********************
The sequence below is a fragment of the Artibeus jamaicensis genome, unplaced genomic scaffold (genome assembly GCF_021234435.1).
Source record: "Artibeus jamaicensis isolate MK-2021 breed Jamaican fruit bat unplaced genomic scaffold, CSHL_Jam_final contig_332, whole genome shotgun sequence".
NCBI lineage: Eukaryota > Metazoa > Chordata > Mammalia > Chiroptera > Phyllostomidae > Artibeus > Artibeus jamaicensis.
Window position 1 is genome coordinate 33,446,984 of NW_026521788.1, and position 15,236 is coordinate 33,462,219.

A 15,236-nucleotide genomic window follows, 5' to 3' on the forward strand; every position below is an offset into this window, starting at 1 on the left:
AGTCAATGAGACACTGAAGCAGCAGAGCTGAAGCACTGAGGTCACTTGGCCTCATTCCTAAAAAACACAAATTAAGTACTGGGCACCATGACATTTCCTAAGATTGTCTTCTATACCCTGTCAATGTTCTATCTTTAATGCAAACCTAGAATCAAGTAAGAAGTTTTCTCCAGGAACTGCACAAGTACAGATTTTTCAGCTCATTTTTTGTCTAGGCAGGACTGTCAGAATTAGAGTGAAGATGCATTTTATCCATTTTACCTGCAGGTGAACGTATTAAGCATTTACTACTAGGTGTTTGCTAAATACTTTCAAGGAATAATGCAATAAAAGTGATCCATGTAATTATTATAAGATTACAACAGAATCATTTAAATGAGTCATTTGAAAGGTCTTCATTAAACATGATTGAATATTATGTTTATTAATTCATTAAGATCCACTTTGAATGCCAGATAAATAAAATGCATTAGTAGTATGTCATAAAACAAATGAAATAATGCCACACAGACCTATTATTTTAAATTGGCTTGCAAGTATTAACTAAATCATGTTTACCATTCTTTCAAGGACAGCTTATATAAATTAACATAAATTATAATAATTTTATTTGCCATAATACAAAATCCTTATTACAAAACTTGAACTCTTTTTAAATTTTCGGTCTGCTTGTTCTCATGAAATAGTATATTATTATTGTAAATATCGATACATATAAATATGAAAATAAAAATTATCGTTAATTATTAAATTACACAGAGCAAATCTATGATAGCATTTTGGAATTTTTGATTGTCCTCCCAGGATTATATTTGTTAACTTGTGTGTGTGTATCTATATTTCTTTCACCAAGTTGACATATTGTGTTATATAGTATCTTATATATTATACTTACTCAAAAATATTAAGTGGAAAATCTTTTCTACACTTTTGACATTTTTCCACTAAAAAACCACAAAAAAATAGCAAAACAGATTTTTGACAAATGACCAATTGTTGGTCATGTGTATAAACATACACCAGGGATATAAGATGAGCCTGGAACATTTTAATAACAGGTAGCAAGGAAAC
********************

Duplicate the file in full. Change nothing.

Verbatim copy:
The sequence below is a fragment of the Artibeus jamaicensis genome, unplaced genomic scaffold (genome assembly GCF_021234435.1).
Source record: "Artibeus jamaicensis isolate MK-2021 breed Jamaican fruit bat unplaced genomic scaffold, CSHL_Jam_final contig_332, whole genome shotgun sequence".
NCBI lineage: Eukaryota > Metazoa > Chordata > Mammalia > Chiroptera > Phyllostomidae > Artibeus > Artibeus jamaicensis.
Window position 1 is genome coordinate 33,446,984 of NW_026521788.1, and position 15,236 is coordinate 33,462,219.

A 15,236-nucleotide genomic window follows, 5' to 3' on the forward strand; every position below is an offset into this window, starting at 1 on the left:
AGTCAATGAGACACTGAAGCAGCAGAGCTGAAGCACTGAGGTCACTTGGCCTCATTCCTAAAAAACACAAATTAAGTACTGGGCACCATGACATTTCCTAAGATTGTCTTCTATACCCTGTCAATGTTCTATCTTTAATGCAAACCTAGAATCAAGTAAGAAGTTTTCTCCAGGAACTGCACAAGTACAGATTTTTCAGCTCATTTTTTGTCTAGGCAGGACTGTCAGAATTAGAGTGAAGATGCATTTTATCCATTTTACCTGCAGGTGAACGTATTAAGCATTTACTACTAGGTGTTTGCTAAATACTTTCAAGGAATAATGCAATAAAAGTGATCCATGTAATTATTATAAGATTACAACAGAATCATTTAAATGAGTCATTTGAAAGGTCTTCATTAAACATGATTGAATATTATGTTTATTAATTCATTAAGATCCACTTTGAATGCCAGATAAATAAAATGCATTAGTAGTATGTCATAAAACAAATGAAATAATGCCACACAGACCTATTATTTTAAATTGGCTTGCAAGTATTAACTAAATCATGTTTACCATTCTTTCAAGGACAGCTTATATAAATTAACATAAATTATAATAATTTTATTTGCCATAATACAAAATCCTTATTACAAAACTTGAACTCTTTTTAAATTTTCGGTCTGCTTGTTCTCATGAAATAGTATATTATTATTGTAAATATCGATACATATAAATATGAAAATAAAAATTATCGTTAATTATTAAATTACACAGAGCAAATCTATGATAGCATTTTGGAATTTTTGATTGTCCTCCCAGGATTATATTTGTTAACTTGTGTGTGTGTATCTATATTTCTTTCACCAAGTTGACATATTGTGTTATATAGTATCTTATATATTATACTTACTCAAAAATATTAAGTGGAAAATCTTTTCTACACTTTTGACATTTTTCCACTAAAAAACCACAAAAAAATAGCAAAACAGATTTTTGACAAATGACCAATTGTTGGTCATGTGTATAAACATACACCAGGGATATAAGATGAGCCTGGAACATTTTAATAACAGGTAGCAAGGAAAC